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Hundred Schools of Philosophy

Ritual bell (the so-called Wangsun Yizhe yongzhong)

Ritual bell (the so-called Wangsun Yizhe yongzhong), approx. 550 BCE. China. Eastern Zhou dynasty (771- 255 BCE). Bronze. The Avery Brundage Collection, B60S552.

Beginning in the Eastern Zhou dynasty (ca. 1071‒ 221 BCE) was the development of the so-called ‘hundred schools’ of philosophy, a creative flowering of genius that laid the foundations for all major schools of Chinese thought with the exception of Buddhism. At this time, philosophers began to travel around from court to court offering advice on everything from how to run the state, how to achieve victory in battle and how to achieve immortality. The most famous systems of thought to develop during this time were:

Confucianism
Founded by Kong Fu Zi (ca. 551‒ 479 BCE), known in the west as Confucius. Confucius concerned himself with how society should be governed, what constitutes an ideal ruler, and how people should behave by cultivating virtue. He stressed the importance of relationships, using the family as a model, where individuals obeyed their elders from one’s father and elder brothers up to the head of state. Rather than controlling people through harsh laws or coercion, Confucius stressed education as the vital tool in developing appropriate behavior that would result in an orderly, virtuous society. It is not known how many of Confucius’ ideas can be attributed to him, however Confucianism became the dominant state ideology, with some exceptions, for most of the later dynasties that ruled China up until the last century.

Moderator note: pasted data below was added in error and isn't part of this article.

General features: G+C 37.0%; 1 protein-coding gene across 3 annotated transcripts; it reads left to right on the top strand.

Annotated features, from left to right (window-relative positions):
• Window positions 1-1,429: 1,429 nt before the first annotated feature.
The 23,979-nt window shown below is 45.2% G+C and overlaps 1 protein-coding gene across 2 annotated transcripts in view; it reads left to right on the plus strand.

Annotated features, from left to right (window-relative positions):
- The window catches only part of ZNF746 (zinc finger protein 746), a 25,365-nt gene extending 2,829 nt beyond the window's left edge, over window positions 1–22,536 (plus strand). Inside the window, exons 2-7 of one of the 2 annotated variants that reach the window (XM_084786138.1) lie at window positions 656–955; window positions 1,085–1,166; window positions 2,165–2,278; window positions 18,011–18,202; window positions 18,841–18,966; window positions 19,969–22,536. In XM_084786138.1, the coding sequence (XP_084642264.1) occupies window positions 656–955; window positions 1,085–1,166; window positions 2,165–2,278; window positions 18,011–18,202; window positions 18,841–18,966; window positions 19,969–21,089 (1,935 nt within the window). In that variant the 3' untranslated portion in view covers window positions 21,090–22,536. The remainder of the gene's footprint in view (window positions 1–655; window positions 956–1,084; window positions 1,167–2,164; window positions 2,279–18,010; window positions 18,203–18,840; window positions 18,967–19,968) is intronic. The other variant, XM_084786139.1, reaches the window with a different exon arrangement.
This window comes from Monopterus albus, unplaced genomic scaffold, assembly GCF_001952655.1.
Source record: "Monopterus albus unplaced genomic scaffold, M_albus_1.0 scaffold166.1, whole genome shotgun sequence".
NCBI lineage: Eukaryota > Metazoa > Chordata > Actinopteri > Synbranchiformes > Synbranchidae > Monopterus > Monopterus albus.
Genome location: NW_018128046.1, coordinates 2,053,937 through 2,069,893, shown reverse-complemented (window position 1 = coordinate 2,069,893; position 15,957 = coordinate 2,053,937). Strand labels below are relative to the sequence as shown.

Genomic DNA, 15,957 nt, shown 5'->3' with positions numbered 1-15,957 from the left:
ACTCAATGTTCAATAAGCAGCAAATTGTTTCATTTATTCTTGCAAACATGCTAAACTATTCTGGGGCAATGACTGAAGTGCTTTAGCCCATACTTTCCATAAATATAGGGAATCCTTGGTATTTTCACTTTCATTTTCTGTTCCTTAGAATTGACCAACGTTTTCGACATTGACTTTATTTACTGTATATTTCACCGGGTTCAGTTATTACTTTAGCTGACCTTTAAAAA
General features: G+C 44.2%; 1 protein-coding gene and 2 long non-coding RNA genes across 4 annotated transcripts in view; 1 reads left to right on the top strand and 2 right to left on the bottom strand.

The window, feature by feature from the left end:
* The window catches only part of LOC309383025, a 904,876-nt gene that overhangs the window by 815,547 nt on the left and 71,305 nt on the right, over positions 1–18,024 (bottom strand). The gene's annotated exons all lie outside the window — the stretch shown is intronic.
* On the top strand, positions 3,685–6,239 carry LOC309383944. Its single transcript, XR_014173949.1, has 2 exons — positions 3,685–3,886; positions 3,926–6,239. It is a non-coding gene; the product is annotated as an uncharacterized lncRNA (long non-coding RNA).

Meng Zi (Mencius) (371‒ 289 BCE) was the most famous follower of Confucius, who upheld the master’s ideals against the competing philosophies listed below. He emphasized benevolence and the important concept of filial piety, and is also known for the idea that people have a right to rebel against tyrannical rulers.

Taosim
Based on two classic texts, the Tao Te Jing and Zhuang Zi, the first attributed to the sage Lao Zi, whose existence and dates are uncertain; the second written by Zhuang Zi (ca. 369‒286 BCE) The Taoist texts are difficult to decipher because they are written in poems and parables. Taoists deemphasized ambition and greed, seeing these very human tendencies as ultimately leading to oppression. Instead, they advocated non-action and non-interference in the affairs of the world, by following the way of nature. Taoism was to have a profound influence on many aspects of Chinese arts and culture.

Mohism
Founded by Mo Zi (ca. 470‒391 BCE). Initially a follower of Confucious, Mo Zi rejected selective love based on the family, preaching universal or brotherly love, where everyone is treated equally with the same sense of obligation extended to the family. Similarly, rulers should treat enemies as if they were his own kin, and not wage war. Mohists emphasized engineering and other practical arts, and deemphasized music and ritual.

Legalism
Legalism assumed that humans are basically greedy and selfish and therefore need to be ruled with a strong hand. The ruler’s job was to promote a set of harsh laws, to provide a system of rewards and punishments, so that everyone would work hard in the interests of the state, and refrain from wasteful discourse. Legalism was adopted by the First Emperor (Qin dynasty) under the direction of the chief minister Shang Yang. Legalism was also promoted by Han Fei Zi, a member of the ruling family during the Han dynasty (206 BCE‒220 CE).

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